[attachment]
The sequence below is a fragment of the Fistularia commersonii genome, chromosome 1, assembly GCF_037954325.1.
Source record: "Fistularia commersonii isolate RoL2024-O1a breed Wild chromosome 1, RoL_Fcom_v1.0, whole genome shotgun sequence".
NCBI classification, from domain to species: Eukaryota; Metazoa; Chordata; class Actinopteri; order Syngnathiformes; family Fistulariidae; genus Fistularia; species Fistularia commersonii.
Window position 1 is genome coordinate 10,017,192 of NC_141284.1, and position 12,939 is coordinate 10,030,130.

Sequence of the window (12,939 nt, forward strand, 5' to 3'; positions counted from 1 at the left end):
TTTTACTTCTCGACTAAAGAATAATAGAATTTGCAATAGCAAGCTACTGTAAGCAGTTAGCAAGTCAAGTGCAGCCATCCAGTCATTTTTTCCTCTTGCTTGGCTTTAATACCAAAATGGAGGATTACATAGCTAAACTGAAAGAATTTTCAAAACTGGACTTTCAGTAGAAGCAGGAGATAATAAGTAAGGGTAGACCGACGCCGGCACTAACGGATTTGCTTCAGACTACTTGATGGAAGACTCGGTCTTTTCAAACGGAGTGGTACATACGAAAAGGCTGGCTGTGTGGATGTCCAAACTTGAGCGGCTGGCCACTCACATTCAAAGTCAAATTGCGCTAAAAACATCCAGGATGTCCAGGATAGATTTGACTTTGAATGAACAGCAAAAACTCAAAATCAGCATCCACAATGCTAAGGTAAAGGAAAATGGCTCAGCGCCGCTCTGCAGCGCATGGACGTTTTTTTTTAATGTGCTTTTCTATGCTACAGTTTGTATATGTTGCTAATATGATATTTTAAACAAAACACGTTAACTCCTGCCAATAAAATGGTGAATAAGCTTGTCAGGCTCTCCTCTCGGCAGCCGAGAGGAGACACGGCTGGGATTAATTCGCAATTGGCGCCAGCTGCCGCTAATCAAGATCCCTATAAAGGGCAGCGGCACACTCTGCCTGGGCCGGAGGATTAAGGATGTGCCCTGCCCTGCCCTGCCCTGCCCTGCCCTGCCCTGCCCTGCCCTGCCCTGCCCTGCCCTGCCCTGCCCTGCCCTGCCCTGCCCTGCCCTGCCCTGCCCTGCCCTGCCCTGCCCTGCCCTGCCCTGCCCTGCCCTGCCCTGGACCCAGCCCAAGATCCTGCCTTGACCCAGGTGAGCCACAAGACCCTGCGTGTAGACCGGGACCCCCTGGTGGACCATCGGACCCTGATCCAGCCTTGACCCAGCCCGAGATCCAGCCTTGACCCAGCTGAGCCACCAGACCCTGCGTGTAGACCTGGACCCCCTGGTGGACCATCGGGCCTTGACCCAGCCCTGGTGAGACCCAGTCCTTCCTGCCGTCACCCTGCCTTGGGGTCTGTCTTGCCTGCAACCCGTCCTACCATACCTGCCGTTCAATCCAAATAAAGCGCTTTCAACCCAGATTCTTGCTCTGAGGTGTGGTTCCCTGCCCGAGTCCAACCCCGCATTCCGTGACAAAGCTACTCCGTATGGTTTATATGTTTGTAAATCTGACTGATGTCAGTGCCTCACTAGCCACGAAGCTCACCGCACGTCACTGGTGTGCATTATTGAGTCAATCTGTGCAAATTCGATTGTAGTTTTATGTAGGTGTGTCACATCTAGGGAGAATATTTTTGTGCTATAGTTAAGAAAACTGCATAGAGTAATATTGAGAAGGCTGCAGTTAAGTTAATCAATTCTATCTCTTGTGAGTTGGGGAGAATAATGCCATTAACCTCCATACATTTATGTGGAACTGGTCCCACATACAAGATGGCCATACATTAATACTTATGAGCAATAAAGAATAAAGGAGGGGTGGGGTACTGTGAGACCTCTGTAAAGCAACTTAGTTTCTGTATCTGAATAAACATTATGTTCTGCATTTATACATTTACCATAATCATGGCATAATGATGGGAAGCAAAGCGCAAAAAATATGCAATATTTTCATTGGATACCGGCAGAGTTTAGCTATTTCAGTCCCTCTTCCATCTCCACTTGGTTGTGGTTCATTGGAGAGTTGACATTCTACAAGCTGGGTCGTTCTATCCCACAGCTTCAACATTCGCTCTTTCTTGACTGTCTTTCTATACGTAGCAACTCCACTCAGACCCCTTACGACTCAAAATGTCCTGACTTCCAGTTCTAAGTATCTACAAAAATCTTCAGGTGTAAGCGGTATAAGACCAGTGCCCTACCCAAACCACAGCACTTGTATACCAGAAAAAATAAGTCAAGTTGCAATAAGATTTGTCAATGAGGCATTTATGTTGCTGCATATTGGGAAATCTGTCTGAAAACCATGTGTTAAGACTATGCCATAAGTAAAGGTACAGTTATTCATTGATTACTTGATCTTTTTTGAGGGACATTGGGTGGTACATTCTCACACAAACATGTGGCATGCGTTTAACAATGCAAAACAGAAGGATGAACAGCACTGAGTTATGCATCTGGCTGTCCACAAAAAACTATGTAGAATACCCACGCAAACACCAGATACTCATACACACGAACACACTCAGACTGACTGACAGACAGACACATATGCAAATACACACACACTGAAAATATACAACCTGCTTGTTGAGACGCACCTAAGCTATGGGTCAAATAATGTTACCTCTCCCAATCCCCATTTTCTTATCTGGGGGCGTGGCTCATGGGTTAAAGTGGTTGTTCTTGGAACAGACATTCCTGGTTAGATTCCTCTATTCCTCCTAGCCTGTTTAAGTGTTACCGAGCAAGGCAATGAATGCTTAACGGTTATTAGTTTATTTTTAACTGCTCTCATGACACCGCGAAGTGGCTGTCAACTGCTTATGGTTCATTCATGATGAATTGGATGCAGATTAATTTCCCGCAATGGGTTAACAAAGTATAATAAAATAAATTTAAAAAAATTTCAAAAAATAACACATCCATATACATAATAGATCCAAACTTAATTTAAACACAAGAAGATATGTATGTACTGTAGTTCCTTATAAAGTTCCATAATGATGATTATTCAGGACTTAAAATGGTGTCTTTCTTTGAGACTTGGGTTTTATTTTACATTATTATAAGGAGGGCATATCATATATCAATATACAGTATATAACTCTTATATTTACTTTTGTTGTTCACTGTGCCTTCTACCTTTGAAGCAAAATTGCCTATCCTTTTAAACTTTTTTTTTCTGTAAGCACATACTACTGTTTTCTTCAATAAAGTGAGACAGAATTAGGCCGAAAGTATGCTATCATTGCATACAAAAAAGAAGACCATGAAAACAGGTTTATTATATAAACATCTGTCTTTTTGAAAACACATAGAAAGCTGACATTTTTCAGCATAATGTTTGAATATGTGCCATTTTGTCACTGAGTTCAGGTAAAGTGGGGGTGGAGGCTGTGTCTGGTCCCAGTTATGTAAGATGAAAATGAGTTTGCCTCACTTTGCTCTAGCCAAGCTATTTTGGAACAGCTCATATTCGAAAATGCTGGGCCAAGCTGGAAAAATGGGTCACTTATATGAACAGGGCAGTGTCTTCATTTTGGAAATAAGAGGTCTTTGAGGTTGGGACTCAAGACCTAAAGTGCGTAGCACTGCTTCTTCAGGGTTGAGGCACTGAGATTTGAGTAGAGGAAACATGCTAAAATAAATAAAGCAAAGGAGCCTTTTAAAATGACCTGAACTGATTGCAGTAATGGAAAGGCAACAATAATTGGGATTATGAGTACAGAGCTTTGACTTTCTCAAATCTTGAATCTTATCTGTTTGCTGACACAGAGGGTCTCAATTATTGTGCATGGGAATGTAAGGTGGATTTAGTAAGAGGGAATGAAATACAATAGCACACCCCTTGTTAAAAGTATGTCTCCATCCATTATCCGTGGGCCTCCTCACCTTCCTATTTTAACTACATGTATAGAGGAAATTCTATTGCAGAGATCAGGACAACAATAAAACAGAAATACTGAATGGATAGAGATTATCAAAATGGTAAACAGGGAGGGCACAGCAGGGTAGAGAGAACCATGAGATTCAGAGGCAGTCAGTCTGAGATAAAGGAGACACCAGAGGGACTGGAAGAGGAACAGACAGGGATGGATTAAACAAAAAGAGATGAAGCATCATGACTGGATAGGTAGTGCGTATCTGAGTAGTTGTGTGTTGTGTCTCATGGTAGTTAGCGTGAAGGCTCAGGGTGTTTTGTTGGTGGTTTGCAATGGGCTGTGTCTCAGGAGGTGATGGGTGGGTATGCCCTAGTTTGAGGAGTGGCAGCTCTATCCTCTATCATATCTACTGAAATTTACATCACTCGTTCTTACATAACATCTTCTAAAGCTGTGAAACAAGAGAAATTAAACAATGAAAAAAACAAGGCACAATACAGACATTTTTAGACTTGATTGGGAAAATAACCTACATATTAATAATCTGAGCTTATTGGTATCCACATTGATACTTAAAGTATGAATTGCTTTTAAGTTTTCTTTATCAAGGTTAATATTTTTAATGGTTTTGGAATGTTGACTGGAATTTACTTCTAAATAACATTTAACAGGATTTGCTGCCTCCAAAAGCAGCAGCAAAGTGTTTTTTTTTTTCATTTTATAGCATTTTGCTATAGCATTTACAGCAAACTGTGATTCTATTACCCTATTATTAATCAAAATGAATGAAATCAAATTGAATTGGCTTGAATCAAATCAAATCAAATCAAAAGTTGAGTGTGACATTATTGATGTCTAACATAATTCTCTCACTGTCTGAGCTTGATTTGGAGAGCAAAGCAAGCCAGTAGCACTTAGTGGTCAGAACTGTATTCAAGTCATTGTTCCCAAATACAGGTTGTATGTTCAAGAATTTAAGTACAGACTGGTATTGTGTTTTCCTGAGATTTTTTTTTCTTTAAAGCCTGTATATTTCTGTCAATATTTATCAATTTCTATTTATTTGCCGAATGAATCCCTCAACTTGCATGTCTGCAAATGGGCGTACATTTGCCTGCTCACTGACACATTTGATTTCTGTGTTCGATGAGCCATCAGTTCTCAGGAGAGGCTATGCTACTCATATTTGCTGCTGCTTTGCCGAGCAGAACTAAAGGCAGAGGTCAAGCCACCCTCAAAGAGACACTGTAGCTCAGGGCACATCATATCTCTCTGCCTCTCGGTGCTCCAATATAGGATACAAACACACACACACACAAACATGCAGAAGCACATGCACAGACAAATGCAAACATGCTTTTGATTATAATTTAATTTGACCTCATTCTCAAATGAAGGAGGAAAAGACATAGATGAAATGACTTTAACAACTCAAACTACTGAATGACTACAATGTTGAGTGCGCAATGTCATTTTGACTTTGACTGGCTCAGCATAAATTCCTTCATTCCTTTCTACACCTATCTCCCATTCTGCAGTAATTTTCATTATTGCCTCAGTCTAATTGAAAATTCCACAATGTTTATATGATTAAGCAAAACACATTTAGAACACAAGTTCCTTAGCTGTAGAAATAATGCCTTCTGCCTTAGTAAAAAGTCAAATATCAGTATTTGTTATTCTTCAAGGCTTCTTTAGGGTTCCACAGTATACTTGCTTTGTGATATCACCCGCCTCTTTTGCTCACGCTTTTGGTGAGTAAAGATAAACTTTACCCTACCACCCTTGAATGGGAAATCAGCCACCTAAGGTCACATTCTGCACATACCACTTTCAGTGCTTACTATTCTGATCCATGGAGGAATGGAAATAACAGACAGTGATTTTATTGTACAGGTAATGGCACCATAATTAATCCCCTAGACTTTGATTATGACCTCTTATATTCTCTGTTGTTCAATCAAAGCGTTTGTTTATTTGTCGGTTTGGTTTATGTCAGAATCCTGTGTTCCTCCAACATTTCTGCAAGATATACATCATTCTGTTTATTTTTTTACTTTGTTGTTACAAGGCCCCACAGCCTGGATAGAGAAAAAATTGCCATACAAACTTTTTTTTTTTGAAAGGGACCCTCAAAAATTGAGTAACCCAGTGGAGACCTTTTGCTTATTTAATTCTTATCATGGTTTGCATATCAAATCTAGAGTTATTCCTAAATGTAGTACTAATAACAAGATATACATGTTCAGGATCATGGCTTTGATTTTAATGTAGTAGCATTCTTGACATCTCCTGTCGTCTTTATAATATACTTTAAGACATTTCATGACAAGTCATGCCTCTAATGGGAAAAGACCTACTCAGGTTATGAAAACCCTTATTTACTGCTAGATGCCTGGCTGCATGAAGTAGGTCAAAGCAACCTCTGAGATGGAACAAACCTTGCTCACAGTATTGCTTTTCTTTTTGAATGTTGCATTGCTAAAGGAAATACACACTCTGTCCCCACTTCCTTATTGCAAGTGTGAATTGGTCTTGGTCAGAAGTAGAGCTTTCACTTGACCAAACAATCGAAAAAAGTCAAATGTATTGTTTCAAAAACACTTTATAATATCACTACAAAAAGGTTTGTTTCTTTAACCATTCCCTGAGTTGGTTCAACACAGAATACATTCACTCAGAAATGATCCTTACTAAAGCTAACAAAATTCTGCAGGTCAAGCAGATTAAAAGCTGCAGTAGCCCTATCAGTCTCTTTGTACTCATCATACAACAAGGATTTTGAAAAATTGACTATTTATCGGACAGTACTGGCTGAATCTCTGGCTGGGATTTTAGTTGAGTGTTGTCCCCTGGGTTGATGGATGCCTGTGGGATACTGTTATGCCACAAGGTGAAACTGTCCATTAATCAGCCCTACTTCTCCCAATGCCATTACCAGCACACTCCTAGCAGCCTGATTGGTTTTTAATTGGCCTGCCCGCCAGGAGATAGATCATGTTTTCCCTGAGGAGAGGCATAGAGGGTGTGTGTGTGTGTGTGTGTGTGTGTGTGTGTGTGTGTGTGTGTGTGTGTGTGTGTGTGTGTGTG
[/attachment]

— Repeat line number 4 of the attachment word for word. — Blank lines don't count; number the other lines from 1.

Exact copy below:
Window position 1 is genome coordinate 10,017,192 of NC_141284.1, and position 12,939 is coordinate 10,030,130.